That said, if the current presidential election polling is correct merely in identifying the trends, our war hero buddy Johnny Drama is fucked. Clearly, there is a lot of time left on the clock, and this could (and likely will) tighten before voters cast ballots in November. But this is some very, very bad news for the GOP.
Some context for you non-junkies: Obama is currently leading -- comfortably in many cases -- in Florida (2004 Bush +5%), Ohio (+2.1), Nevada (+2.6), Virginia (+8.2), North Carolina (+12.4), Colorado (+4.7), New Mexico (+1), and Iowa (+1) -- all states won by Bush in 2004 by the margins in parenthesis. CNN has Obama slightly ahead in Missouri, which Bush won +7.2%; and most polls have Indiana too close to call, a state where Bush won +20.7%.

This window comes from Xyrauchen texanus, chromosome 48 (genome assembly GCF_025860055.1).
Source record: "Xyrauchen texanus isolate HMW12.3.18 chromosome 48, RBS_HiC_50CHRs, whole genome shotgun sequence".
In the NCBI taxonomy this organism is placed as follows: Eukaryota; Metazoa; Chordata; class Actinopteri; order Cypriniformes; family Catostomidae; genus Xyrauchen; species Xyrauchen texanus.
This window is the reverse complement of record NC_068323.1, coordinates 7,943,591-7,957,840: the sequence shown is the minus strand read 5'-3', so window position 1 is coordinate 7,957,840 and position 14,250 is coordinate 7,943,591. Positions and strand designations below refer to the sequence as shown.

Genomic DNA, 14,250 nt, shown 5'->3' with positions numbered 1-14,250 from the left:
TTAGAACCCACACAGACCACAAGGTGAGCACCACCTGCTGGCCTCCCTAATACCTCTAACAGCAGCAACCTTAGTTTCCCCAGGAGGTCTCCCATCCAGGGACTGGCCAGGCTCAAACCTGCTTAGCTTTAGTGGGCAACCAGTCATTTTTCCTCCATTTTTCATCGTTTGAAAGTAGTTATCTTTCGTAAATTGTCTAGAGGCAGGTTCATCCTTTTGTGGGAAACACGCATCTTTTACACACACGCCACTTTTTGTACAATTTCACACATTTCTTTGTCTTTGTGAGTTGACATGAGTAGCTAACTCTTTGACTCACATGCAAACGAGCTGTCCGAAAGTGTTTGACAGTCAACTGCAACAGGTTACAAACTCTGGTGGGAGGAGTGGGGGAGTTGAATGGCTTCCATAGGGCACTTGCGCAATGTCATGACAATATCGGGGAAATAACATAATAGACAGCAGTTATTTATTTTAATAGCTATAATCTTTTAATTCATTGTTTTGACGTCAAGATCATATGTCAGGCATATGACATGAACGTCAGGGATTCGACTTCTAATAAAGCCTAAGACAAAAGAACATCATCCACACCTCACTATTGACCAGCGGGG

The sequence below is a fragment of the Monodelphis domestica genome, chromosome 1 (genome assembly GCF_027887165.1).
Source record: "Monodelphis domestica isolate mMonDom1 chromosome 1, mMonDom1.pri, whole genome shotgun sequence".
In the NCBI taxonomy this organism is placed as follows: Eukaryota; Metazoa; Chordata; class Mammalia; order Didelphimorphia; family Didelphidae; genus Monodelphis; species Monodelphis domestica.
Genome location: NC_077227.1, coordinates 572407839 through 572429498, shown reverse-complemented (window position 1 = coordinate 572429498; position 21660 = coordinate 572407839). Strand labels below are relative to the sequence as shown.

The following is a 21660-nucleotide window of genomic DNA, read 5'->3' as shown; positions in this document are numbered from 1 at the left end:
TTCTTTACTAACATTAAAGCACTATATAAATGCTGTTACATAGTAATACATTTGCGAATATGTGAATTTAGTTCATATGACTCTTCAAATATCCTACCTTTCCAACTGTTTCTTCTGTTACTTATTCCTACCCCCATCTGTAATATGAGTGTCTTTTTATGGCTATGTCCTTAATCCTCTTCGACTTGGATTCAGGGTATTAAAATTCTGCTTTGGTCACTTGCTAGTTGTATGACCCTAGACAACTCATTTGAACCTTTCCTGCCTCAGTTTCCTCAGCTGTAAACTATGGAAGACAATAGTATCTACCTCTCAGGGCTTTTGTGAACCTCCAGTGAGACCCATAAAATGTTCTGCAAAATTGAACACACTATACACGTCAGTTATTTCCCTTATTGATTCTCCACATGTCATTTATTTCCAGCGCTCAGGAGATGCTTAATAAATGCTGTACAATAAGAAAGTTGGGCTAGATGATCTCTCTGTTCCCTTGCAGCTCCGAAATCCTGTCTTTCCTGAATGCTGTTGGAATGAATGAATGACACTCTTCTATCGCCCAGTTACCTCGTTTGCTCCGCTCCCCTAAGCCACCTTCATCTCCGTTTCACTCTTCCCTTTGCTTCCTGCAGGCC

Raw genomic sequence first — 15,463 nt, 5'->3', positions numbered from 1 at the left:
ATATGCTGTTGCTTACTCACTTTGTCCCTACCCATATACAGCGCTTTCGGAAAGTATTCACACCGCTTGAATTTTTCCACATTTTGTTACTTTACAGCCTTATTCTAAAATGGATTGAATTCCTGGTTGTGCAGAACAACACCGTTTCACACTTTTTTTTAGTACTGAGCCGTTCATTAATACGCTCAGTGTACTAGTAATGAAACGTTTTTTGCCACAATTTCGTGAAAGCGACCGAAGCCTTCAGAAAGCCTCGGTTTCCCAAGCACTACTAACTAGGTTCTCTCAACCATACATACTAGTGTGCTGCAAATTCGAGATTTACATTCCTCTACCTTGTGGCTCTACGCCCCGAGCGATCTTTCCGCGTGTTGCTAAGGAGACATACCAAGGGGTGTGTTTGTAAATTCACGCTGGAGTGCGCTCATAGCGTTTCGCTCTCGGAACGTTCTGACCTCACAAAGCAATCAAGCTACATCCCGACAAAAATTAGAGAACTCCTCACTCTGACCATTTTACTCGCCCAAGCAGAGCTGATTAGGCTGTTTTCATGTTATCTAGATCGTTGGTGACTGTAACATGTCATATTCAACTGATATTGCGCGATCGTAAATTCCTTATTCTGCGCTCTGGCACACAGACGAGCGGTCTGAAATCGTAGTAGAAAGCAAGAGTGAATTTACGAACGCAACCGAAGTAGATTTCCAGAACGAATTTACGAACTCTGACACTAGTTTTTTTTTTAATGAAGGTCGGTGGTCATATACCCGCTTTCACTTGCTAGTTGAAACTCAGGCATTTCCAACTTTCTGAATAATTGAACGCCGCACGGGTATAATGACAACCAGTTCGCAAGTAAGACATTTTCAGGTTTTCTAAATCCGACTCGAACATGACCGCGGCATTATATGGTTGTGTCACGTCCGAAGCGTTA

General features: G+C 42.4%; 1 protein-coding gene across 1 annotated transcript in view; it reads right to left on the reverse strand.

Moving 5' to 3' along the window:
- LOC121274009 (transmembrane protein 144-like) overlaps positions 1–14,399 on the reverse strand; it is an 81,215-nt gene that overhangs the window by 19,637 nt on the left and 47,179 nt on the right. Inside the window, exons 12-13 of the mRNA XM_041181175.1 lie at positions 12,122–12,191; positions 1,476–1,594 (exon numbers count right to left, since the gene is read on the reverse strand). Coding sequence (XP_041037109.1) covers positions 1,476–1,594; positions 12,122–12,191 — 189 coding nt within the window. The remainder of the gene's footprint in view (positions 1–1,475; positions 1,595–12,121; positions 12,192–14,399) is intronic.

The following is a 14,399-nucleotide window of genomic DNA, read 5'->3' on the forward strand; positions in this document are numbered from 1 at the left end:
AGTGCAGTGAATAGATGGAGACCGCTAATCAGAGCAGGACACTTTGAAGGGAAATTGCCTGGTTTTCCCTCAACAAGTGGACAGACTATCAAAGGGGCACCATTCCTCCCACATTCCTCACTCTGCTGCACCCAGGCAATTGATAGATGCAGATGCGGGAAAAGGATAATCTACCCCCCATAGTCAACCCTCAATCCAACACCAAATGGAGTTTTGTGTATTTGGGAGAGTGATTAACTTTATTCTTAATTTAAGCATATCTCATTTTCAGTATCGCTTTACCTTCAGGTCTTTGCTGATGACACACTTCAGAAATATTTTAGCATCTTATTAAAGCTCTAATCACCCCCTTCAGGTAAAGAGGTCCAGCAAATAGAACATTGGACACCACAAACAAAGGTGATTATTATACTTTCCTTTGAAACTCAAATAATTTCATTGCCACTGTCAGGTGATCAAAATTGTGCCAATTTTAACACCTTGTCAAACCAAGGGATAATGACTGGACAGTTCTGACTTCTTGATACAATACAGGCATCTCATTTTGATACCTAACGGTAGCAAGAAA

This represents an aggregate 123 electoral vote swing in favor of the Democrats. To give you a sense of how bad this is going for McCain/Palin, North Carolina hasn't voted Democratic since 1976 -- not even for Bill Clinton. Indiana hasn't gone blue in the last 40 years. Bush won in 2004 with 286 electoral votes to Kerry's 252. Assuming the polls are correct and the leads hold (kind of a ludicrous assumption given past experience, but let's go with it), Obama beats McCain in a landslide, 375 to 163. My own prediction is a lot closer: between 305 and 318 electoral votes for Obama to win the presidency.
Interestingly, the Obama camp said a week ago that the polls understated the power of their ground game. They believe that their registration of new voters (young people, African-Americans) is not captured in the traditional polling. When this was first reported, it sounded naive. Now it looks more plausible than ever.